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Generative AI (GenAI) is a groundbreaking innovation that has already begun to transform the way we work. Like previous disruptive technologies—web apps, mobile apps, SaaS, blockchain, IoT, and augmented reality—GenAI is driving excitement and optimism. However, it also introduces new challenges and risks that organizations must address to create a resilient culture when integrating this technology into their operations.

The GenAI landscape has shifted dramatically in just one year. Initially, the focus was on large, publicly hosted large language models (LLMs), whereas now it is on smaller, proprietary LLMs embedded in applications and open-source software. The risks have changed, too: The primary risk is no longer information leakage into public LLMs, but the rise of inaccurate information or “hallucinations” that can compromise business processes dependent on accurate data.

The initial thrill of using GenAI and its seemingly ubiquitous uses often lead to a belief that it can be deployed universally within enterprises. However, as with any disruptive technology, the integration of GenAI must be approached with caution, recognizing and managing the associated risks. GenAI’s multimodal nature, encompassing text, images, and audio, presents unique challenges and opportunities.

  • Organizations wanting to effectively harness GenAI’s full potential must establish a robust governance model, which requires balancing technological capabilities with the controls needed to meet regulatory and customer expectations. This process begins with the creation of a cross-functional team of decision-makers led by someone with strong facilitation skills. The Chief Information Security Officer (CISO) is ideally positioned to lead this team, given the strategic importance of securing GenAI. The rest of the team should comprise representatives from diverse disciplines, including Operations, Legal/Privacy, IT Architecture, Cybersecurity, Customer Communications, Human Resources, and Finance, to ensure many perspectives are considered when devising comprehensive and sustainable governance policies and practices.
  • Creating a set of guiding principles is one of the team’s foundational steps. These principles provide high-level guidance for identifying and prioritizing potential use cases. For example, principles might include commitments not to use LLMs for processing sensitive customer information and to leverage LLM capabilities to enhance employee experiences by automating repetitive tasks. Accountability for the resilience of GenAI-dependent systems should rest with system designers and implementers.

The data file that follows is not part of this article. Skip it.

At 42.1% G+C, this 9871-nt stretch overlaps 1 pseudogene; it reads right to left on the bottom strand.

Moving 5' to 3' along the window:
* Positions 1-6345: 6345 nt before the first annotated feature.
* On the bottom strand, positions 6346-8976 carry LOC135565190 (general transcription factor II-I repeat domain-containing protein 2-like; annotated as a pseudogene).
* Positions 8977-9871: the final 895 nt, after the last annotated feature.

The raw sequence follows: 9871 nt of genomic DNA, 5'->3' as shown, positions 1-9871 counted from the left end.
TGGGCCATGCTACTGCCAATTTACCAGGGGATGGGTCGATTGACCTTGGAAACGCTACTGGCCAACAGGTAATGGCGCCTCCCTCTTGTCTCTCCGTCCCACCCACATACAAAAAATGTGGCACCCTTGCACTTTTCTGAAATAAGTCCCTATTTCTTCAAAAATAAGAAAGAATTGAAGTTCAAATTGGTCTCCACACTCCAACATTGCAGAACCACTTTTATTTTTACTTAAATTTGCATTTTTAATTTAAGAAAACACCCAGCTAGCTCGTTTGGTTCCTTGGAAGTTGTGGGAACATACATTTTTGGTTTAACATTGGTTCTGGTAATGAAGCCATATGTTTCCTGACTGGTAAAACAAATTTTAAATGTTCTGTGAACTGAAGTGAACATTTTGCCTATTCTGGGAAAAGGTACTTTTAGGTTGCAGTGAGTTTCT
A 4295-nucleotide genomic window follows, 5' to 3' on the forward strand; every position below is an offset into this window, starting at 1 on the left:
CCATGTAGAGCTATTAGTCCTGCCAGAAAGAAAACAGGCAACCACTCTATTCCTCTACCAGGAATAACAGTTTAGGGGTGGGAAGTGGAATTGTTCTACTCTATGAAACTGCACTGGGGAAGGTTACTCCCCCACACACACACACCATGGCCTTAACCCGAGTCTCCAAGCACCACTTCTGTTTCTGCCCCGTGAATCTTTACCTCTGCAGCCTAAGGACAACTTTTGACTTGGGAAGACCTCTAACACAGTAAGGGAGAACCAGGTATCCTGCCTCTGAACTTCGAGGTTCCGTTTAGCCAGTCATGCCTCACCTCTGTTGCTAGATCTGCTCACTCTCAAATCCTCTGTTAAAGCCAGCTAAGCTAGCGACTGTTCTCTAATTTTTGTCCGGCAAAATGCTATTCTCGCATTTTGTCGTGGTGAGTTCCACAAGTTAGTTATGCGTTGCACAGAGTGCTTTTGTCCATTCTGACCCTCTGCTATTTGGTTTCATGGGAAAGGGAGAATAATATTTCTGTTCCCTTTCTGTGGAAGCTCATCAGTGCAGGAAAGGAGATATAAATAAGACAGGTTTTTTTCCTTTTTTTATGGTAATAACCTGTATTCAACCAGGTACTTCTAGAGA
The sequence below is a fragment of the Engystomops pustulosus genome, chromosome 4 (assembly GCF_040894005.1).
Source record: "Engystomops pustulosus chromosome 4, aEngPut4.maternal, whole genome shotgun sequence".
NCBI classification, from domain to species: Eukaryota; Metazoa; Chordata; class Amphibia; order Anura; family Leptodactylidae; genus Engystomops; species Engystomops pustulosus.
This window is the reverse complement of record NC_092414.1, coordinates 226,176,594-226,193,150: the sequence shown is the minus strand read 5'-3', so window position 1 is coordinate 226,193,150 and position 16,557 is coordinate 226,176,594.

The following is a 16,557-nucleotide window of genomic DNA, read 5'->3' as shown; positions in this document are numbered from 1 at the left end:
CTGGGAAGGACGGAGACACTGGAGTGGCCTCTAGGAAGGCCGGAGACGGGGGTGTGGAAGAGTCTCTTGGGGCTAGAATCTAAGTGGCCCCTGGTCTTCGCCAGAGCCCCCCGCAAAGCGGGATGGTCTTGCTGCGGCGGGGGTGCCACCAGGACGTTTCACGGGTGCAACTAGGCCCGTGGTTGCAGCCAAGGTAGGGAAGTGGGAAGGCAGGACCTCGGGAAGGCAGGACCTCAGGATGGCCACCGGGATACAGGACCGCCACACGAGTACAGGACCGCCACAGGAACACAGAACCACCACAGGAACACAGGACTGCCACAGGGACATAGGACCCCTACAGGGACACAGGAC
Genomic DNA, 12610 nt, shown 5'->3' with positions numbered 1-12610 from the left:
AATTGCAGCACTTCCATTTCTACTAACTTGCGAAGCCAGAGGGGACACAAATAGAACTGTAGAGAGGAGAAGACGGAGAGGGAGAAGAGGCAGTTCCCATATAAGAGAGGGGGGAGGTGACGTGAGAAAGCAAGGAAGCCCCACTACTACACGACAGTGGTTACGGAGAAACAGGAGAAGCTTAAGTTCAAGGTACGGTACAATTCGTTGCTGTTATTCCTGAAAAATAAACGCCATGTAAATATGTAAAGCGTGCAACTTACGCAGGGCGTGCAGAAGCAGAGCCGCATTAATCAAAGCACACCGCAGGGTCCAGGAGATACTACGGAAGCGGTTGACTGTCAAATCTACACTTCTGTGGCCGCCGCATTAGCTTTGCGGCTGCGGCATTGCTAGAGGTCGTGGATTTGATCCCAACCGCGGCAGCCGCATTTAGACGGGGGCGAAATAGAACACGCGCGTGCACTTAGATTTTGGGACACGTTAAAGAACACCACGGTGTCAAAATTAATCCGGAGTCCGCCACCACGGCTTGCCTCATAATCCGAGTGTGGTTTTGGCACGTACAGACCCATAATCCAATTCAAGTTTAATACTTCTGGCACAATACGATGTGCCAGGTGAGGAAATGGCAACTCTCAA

• After principles are established, the team must develop policies addressing GenAI deployment and use, such as a mandate that project teams submit detailed use case descriptions for review through a GenAI governance intake process to ensure use cases are evaluated for necessary controls and potential risks prior to development. Lessons learned from implemented use cases can then inform future projects, enabling continuous improvement in governance practices.
  • The drive toward resilience also requires control capabilities to evolve alongside GenAI technologies. Observability and traceability are critical components of this evolution. Enterprises must capture log files showing how LLMs are accessed and used, integrating this data into existing security platforms, which enables enterprises to understand and enforce access accountability and align with evolving regulatory requirements. Vendor interactions also require oversight. Enterprises must ensure that third-party governance controls are adequate for GenAI, particularly when using SaaS applications. Identifying LLM usage within these applications and ensuring traceability are key to building effective controls.
  • Software development teams, too, must adapt their pipelines to manage the risks associated with integrating LLMs by incorporating tools that identify software components using LLMs and provide observability into the build process. Developers must also have access to instrumentation that checks for security vulnerabilities to ensure the integrity of builds.

Integrating GenAI into enterprise operations requires a comprehensive governance framework that evolves with the technology. By establishing robust principles, policies, and control mechanisms, organizations can develop a culture of resilience, ensuring that they capitalize on GenAI’s potential while mitigating associated risks. As the use of public LLMs continues to give way to proprietary models, the emphasis on security and resilience will become increasingly critical for enterprises seeking to innovate safely and sustainably.


For more detailed information about the critical need for robust governance to ensure resilience in the face of GenAI risks, click here to download Governing Creativity Securely: Navigating the Intersection of GenAI and Cyber.

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